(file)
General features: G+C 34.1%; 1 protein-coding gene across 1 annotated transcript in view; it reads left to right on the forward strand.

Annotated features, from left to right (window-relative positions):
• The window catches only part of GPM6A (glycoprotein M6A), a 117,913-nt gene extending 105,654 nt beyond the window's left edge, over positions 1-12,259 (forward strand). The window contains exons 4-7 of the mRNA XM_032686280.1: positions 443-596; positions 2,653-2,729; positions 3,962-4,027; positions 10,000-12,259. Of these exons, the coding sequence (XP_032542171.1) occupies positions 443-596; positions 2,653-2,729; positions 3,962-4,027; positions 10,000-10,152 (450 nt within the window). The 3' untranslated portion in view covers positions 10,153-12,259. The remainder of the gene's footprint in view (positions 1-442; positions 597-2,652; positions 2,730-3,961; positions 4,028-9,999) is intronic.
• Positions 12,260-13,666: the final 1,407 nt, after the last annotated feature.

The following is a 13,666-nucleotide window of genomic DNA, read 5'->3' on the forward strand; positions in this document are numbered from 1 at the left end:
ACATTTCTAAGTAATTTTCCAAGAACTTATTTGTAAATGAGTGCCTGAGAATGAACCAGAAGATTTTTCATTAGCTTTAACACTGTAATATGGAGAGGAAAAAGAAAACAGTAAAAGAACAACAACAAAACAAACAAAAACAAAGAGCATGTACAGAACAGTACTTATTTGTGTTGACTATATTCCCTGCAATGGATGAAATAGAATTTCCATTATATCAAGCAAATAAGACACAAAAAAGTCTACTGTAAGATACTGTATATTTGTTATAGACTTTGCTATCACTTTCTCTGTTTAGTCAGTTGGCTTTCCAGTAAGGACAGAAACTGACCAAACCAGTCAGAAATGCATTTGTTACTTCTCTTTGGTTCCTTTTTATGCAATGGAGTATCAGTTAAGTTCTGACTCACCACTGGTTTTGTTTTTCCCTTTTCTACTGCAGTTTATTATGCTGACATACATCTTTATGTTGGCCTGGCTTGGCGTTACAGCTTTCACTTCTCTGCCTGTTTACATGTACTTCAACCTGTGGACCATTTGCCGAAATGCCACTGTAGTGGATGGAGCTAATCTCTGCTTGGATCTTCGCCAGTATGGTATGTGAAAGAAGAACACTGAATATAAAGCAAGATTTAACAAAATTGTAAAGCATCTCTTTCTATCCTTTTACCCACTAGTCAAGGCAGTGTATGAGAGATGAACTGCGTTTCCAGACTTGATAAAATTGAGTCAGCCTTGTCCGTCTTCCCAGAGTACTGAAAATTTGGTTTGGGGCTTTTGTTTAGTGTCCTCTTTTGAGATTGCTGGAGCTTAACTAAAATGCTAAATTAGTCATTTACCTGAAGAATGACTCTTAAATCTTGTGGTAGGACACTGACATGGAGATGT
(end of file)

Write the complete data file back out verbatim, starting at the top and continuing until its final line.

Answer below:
General features: G+C 34.1%; 1 protein-coding gene across 1 annotated transcript in view; it reads left to right on the forward strand.

Annotated features, from left to right (window-relative positions):
• The window catches only part of GPM6A (glycoprotein M6A), a 117,913-nt gene extending 105,654 nt beyond the window's left edge, over positions 1-12,259 (forward strand). The window contains exons 4-7 of the mRNA XM_032686280.1: positions 443-596; positions 2,653-2,729; positions 3,962-4,027; positions 10,000-12,259. Of these exons, the coding sequence (XP_032542171.1) occupies positions 443-596; positions 2,653-2,729; positions 3,962-4,027; positions 10,000-10,152 (450 nt within the window). The 3' untranslated portion in view covers positions 10,153-12,259. The remainder of the gene's footprint in view (positions 1-442; positions 597-2,652; positions 2,730-3,961; positions 4,028-9,999) is intronic.
• Positions 12,260-13,666: the final 1,407 nt, after the last annotated feature.

The following is a 13,666-nucleotide window of genomic DNA, read 5'->3' on the forward strand; positions in this document are numbered from 1 at the left end:
ACATTTCTAAGTAATTTTCCAAGAACTTATTTGTAAATGAGTGCCTGAGAATGAACCAGAAGATTTTTCATTAGCTTTAACACTGTAATATGGAGAGGAAAAAGAAAACAGTAAAAGAACAACAACAAAACAAACAAAAACAAAGAGCATGTACAGAACAGTACTTATTTGTGTTGACTATATTCCCTGCAATGGATGAAATAGAATTTCCATTATATCAAGCAAATAAGACACAAAAAAGTCTACTGTAAGATACTGTATATTTGTTATAGACTTTGCTATCACTTTCTCTGTTTAGTCAGTTGGCTTTCCAGTAAGGACAGAAACTGACCAAACCAGTCAGAAATGCATTTGTTACTTCTCTTTGGTTCCTTTTTATGCAATGGAGTATCAGTTAAGTTCTGACTCACCACTGGTTTTGTTTTTCCCTTTTCTACTGCAGTTTATTATGCTGACATACATCTTTATGTTGGCCTGGCTTGGCGTTACAGCTTTCACTTCTCTGCCTGTTTACATGTACTTCAACCTGTGGACCATTTGCCGAAATGCCACTGTAGTGGATGGAGCTAATCTCTGCTTGGATCTTCGCCAGTATGGTATGTGAAAGAAGAACACTGAATATAAAGCAAGATTTAACAAAATTGTAAAGCATCTCTTTCTATCCTTTTACCCACTAGTCAAGGCAGTGTATGAGAGATGAACTGCGTTTCCAGACTTGATAAAATTGAGTCAGCCTTGTCCGTCTTCCCAGAGTACTGAAAATTTGGTTTGGGGCTTTTGTTTAGTGTCCTCTTTTGAGATTGCTGGAGCTTAACTAAAATGCTAAATTAGTCATTTACCTGAAGAATGACTCTTAAATCTTGTGGTAGGACACTGACATGGAGATGT